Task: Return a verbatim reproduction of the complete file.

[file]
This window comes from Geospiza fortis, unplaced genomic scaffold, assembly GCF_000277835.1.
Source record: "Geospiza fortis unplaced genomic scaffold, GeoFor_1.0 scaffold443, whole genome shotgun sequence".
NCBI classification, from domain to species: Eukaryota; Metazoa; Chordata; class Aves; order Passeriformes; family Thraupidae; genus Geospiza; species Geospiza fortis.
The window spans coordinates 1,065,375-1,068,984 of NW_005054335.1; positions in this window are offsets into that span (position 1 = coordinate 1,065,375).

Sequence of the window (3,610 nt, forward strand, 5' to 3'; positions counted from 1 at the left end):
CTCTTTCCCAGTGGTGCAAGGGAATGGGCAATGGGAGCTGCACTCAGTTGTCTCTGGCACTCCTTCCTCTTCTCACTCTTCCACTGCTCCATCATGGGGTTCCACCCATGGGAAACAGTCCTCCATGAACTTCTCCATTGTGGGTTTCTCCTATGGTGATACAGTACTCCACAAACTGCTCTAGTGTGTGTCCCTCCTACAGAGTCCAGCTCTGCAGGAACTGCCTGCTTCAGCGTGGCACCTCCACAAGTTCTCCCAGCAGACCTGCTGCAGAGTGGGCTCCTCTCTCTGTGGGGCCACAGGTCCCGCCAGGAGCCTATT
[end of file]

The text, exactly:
This window comes from Geospiza fortis, unplaced genomic scaffold, assembly GCF_000277835.1.
Source record: "Geospiza fortis unplaced genomic scaffold, GeoFor_1.0 scaffold443, whole genome shotgun sequence".
NCBI classification, from domain to species: Eukaryota; Metazoa; Chordata; class Aves; order Passeriformes; family Thraupidae; genus Geospiza; species Geospiza fortis.
The window spans coordinates 1,065,375-1,068,984 of NW_005054335.1; positions in this window are offsets into that span (position 1 = coordinate 1,065,375).

Sequence of the window (3,610 nt, forward strand, 5' to 3'; positions counted from 1 at the left end):
CTCTTTCCCAGTGGTGCAAGGGAATGGGCAATGGGAGCTGCACTCAGTTGTCTCTGGCACTCCTTCCTCTTCTCACTCTTCCACTGCTCCATCATGGGGTTCCACCCATGGGAAACAGTCCTCCATGAACTTCTCCATTGTGGGTTTCTCCTATGGTGATACAGTACTCCACAAACTGCTCTAGTGTGTGTCCCTCCTACAGAGTCCAGCTCTGCAGGAACTGCCTGCTTCAGCGTGGCACCTCCACAAGTTCTCCCAGCAGACCTGCTGCAGAGTGGGCTCCTCTCTCTGTGGGGCCACAGGTCCCGCCAGGAGCCTATT